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Pennsylvania Court Throws Out Congressional Boundaries

PHILADELPHIA (CBS) -- The Pennsylvania Supreme Court has ruled the state's congressional districts are "clearly, plainly and palpably" unconstitutional and must be changed before the next election, the mid-term primary currently scheduled for May 15th.

Republican defendants in the state legislature immediately vowed to ask the U.S. Supreme Court for an injunction against the order this week.

The six-part state high court ruling instructs the state legislature, if it chooses, to submit a new congressional map to the governor for approval by February 9th and have it back to the court by February 15th, or the court will create its own map to be in place by February 19th.

"To comply with this Order, any congressional districting plan shall consist of: congressional districts composed of compact and contiguous territory; as nearly equal in population as practicable; and which do not divide any county, city, incorporated town, borough, township, or ward, except where necessary to ensure equality of population" the ruling says, borrowing language from the state constitution on requirements for congressional districts.

"We're thrilled," says Mimi McKenzie, legal director for the Public Interest Law Center which helped represent the League of Women Voters and other plaintiffs. "This map intentionally violates the rights of voters, based on their voting histories. If ever there were a map to be struck down as a partisan gerrymander, it should be this map."

Republican state senators, however, were indignant, calling the ruling, "a partisan action showing a distinct lack of respect for the Constitution and the legislative process."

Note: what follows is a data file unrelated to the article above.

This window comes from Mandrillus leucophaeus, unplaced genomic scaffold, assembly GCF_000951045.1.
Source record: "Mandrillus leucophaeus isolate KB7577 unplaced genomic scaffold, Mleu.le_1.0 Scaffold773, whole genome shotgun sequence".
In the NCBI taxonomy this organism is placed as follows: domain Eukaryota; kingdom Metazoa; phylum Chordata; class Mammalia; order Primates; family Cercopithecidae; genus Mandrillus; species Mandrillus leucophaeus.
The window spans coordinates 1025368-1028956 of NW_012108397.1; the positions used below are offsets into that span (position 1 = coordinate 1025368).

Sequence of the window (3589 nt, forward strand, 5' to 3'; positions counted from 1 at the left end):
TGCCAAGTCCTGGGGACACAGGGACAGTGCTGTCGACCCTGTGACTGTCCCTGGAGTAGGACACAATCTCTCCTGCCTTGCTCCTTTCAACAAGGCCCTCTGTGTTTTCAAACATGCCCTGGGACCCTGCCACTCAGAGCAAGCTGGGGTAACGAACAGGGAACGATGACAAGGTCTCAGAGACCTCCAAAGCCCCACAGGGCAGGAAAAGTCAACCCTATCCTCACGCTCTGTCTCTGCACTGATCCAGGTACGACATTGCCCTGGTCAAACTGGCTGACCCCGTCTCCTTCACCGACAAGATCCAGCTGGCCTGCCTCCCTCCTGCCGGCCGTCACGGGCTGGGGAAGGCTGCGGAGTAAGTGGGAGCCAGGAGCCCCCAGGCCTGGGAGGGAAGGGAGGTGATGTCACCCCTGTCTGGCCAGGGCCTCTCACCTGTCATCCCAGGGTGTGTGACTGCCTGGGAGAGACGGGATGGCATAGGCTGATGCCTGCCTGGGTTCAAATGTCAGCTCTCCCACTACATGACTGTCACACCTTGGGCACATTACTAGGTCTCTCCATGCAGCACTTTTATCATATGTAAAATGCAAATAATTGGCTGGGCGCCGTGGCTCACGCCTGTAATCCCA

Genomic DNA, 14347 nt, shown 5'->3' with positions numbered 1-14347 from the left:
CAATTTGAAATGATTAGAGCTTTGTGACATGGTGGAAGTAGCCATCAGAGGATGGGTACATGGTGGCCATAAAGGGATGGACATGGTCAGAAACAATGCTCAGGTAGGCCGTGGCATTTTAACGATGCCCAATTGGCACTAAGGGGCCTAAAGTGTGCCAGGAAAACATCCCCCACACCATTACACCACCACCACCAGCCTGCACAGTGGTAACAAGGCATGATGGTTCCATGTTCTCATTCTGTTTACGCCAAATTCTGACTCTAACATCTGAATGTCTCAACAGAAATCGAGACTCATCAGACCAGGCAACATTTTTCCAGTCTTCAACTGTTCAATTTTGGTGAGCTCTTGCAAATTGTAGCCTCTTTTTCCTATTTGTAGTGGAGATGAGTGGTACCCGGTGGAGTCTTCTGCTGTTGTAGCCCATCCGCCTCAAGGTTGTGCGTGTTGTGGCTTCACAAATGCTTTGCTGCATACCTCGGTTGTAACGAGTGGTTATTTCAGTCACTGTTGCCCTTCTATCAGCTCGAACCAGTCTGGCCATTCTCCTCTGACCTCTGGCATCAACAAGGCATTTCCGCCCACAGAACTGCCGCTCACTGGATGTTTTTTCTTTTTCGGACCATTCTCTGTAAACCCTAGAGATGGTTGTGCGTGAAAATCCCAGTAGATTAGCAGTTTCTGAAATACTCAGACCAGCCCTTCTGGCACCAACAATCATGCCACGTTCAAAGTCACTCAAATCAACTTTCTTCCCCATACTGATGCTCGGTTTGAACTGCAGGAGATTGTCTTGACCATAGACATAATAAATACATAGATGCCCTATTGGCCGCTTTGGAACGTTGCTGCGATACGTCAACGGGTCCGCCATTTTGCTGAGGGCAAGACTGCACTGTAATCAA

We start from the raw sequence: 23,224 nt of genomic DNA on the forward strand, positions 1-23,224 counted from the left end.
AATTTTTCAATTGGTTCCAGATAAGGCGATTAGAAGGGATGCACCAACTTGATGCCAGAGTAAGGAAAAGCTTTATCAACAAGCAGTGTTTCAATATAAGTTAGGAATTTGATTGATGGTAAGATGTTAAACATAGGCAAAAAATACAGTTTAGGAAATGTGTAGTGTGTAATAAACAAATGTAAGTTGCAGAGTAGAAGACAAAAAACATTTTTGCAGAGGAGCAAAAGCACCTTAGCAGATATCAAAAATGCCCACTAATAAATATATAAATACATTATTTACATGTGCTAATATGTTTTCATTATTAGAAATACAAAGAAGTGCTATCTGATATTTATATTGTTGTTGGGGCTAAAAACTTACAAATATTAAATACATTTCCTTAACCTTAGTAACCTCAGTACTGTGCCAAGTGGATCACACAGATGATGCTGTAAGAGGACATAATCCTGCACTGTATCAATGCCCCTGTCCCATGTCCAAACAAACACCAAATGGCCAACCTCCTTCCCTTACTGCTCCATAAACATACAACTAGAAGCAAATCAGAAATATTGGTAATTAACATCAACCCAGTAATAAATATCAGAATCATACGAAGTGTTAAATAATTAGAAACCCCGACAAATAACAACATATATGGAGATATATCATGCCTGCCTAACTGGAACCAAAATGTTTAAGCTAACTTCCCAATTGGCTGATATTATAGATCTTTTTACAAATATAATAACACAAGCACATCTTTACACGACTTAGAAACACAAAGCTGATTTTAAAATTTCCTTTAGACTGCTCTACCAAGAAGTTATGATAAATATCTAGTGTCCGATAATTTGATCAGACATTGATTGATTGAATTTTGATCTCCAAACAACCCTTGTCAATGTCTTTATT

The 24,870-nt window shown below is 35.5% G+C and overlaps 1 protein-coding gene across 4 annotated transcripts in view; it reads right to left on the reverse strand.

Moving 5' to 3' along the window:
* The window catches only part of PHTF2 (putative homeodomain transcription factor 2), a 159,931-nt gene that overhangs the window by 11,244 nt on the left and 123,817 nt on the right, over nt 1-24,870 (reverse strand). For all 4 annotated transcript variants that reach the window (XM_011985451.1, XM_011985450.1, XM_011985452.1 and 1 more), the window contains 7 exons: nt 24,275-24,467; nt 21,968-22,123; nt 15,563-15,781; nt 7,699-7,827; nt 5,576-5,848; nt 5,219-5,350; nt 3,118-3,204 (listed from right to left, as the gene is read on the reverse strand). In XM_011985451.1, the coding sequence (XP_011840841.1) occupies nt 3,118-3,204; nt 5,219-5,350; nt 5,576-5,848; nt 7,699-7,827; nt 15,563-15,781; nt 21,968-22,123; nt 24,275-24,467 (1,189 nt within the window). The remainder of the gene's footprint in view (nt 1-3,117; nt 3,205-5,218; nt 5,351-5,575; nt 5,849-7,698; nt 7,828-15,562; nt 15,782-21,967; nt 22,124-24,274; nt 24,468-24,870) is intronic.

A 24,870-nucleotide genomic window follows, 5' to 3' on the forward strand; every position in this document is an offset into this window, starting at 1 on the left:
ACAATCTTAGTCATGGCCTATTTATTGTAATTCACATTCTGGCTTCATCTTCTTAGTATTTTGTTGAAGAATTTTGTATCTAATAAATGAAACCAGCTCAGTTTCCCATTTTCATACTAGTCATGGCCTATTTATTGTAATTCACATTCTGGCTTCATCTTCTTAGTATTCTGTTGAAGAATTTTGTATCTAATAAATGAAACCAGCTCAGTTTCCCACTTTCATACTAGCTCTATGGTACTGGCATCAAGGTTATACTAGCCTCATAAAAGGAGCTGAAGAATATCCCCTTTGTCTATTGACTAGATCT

"The PA Supreme Court has overstepped its legal authority and set up an impossible deadline that will only introduce chaos in the upcoming Congressional election," said Senators Joe Scarnati and Jake Corman, in an emailed statement.

In their ruling, the Justices instructed the governor "to take all measures, including adjusting the election calendar if necessary, to ensure that the May 15, 2018 primary election takes place as scheduled under that remedial districting plan."

Governor Tom Wolf says he agrees "the current maps are unfair to Pennsylvanians," but has not decided his next steps.

Pennsylvania's map has long been the target of jokes about the lengths to which legislative Republicans will go to protect GOP seats. The 7th district held by Rep. Pat Meehan, for instance, used to be the Delaware County seat. Now it curls in a semi-circle through Delaware, Montgomery, Chester, Berks and Lancaster Counties, in places just 800 feet wide to stay contiguous​.

The plaintiffs noted that though state party registration is split just about 50-50, and it voted for Democrats Barack Obama for president in 2012 and Tom Wolf for governor in 2014, Republicans have continuously held 13 of 18 congressional seats, a result they said could only be explained by gerrymandering.

"The stunning news will rock campaigns already underway on the current boundaries and be a focus of national discussion in the weeks and months ahead," predicted David Thornburgh of election watchdog The Committee of 70.

Two state supreme court justices, Thomas Saylor and Sallie Mundie, dissented from the ruling. Judge Max Baer agreed with the ruling but dissented from the remedy being in place by the May 15th primary.

Though conceding it seems counter-intuitive to say an unconstitutional map should be used in an election, Judge Baer said other factors should be considered.

"It is naïve to think that disruption will not occur," wrote Baer. "Prospective candidates, incumbents and challengers alike, have been running for months, organizing, fundraising, seeking their party's endorsements, determining who should be on canvassing and telephone lists, as well as undertaking the innumerable other tasks implicit in any campaign - all with a precise understanding of the districts within which they are to run, which have been in place since 2011. The change of the districts' boundary lines at this time could result in candidates, again incumbents and challengers alike, no longer living in the districts where they have been carrying out these activities for a year or more. This says nothing of the average voter, who thought he knew his Congressperson and district, and now finds that all has changed within days of the circulation of nomination petitions."

Justice Saylor expressed similar concerns. Justice Mundy called the ruling "vague."


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